SANTA MONICA, Calif. — Texas-based online reputation management firm Humankind Design Ltd. agreed to settle a lawsuit brought forth in late June by Edmunds.com. The suit alleged that Humankind, parent company of GlowingReviews.co, registered more than 2,000 fake accounts with Edmunds.com on behalf of 25 dealers across the country.
Edmunds announced Wednesday morning that the two parties had reached an agreement. Humankind Owner Justin Anderson said he signed his copy of the settlement, but claimed he had yet to see an executed copy of their agreement.
Anderson did not answer calls seeking comment, but he did respond to a series of e-mails. “I assume it’s coming, because we’ve agreed in principle,” he wrote.
Ken Levin, general counsel for Edmunds.com, told Auto Dealer Monthly the agreement was reached yesterday. In its original complaint, Edmunds only sought a temporary injunction to stop Humankind from registering additional accounts on its site until a trial. With the settlement, Levin said, the marketing firm agreed to a permanent injunction.
Humankind also reportedly agreed to pay Edmunds what Levin referred to as a “meaningful amount” in damages and attorneys’ fees. “We settled for an amount less than what we would have asked for in trial,” he noted.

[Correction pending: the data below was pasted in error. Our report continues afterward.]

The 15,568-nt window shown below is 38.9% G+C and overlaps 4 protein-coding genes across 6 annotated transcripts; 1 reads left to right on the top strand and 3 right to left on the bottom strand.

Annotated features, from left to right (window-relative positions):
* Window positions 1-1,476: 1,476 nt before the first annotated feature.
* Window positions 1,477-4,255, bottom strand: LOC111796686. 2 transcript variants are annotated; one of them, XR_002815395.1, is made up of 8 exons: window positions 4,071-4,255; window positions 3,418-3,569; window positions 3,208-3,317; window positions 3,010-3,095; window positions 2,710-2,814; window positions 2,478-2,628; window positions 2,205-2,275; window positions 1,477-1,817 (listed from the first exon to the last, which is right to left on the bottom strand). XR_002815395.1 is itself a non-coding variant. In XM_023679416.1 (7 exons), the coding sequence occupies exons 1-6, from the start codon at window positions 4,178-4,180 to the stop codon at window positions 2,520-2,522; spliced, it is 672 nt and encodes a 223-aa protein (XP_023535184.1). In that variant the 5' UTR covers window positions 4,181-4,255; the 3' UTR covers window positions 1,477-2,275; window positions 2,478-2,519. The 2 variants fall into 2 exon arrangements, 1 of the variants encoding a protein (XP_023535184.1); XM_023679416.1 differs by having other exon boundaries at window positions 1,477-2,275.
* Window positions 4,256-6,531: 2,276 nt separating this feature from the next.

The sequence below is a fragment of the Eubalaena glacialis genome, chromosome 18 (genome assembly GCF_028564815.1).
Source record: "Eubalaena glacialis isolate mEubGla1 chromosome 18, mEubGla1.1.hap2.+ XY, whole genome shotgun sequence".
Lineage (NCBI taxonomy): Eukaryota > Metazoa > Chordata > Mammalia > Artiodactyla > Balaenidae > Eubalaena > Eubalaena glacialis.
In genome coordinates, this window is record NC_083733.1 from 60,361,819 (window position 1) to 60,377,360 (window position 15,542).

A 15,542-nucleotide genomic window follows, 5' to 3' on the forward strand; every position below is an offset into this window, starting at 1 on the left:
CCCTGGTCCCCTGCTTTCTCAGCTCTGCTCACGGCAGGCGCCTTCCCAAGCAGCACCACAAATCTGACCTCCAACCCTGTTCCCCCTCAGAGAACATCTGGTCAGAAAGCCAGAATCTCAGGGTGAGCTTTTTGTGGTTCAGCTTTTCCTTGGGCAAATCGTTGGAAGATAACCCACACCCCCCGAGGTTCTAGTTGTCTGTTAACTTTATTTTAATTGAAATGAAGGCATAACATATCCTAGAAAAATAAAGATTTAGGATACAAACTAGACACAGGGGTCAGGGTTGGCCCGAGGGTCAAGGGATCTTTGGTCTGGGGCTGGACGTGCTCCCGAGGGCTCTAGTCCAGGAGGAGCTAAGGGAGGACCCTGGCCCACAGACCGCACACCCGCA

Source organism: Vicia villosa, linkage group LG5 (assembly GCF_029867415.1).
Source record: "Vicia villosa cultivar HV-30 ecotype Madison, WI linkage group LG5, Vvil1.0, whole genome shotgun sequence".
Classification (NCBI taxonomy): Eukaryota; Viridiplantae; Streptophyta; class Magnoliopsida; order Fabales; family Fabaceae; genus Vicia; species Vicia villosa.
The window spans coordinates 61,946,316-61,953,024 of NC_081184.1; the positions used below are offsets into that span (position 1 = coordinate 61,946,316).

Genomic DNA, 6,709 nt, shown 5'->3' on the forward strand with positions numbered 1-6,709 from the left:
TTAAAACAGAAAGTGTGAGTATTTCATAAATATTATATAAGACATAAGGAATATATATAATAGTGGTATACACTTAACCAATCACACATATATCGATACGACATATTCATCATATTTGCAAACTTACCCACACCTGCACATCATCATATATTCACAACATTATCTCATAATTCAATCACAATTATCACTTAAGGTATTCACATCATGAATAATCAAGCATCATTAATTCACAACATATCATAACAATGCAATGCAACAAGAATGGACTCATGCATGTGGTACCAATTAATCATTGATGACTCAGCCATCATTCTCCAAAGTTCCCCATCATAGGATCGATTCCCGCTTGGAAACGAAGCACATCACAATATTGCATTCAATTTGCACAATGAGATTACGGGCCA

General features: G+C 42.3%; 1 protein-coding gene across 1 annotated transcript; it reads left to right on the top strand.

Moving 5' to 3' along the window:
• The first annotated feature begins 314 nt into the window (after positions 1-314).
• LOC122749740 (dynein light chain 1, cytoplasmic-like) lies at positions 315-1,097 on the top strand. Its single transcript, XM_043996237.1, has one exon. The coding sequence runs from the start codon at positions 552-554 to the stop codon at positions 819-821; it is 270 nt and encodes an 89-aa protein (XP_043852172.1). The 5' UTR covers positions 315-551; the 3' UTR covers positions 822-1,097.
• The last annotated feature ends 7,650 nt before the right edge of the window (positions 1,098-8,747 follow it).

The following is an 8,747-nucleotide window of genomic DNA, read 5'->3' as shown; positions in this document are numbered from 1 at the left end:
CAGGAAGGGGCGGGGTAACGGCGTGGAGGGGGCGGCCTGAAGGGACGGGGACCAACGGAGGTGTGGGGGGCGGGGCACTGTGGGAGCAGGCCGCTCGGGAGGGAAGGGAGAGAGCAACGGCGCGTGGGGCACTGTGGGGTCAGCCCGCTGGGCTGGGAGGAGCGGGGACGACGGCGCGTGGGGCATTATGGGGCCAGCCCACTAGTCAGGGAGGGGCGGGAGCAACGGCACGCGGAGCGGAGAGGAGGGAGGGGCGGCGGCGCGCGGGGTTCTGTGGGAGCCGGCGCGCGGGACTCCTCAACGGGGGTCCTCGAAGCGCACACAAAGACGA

Another condition of the settlement was that Humankind would make available to Edmunds details of its business operations. “We asked for some other information so we could understand better how their business works, because this may not be the only company we need to go after,” Levin said. “The more we understand about this business, the smarter we can be about deciding what we need to do in the future.”
The original suit alleged GlowingReviews posted 76 fraudulent reviews from fake accounts on behalf of 25 dealers across the country. Anderson clarified on Wednesday that his firm actually submitted more than that. “We had a few dealerships and a few marketing agencies using GlowingReviews to post reviews at Edmunds and other sites,” Anderson wrote. “These dealerships and agencies would collect customer comment cards and transcribe them into Glowing Reviews to post. This process happened 99 times across all of our customers.”
As Edmunds pointed out in its suit, the Santa Monica, Calif.-based automotive information site only allows one account per person in its terms of service. As for Humankind’s claim it submitted more than were caught by Edmunds’ review screeners, a spokesperson explained: “We can confidently link 76 unpublished reviews back to Humankind, and that we screen out false reviews regularly. The others were most likely caught but not identified as Humankind's.”
GlowingReviews.co has since shut down since the lawsuit was filed in June. Anderson claimed employees were laid off “due to shutting the site.”
“I just want this to be over. …,” Anderson added. “We can’t afford to fight a legal battle, so it’s easier just to close.”
— Stephanie Forshee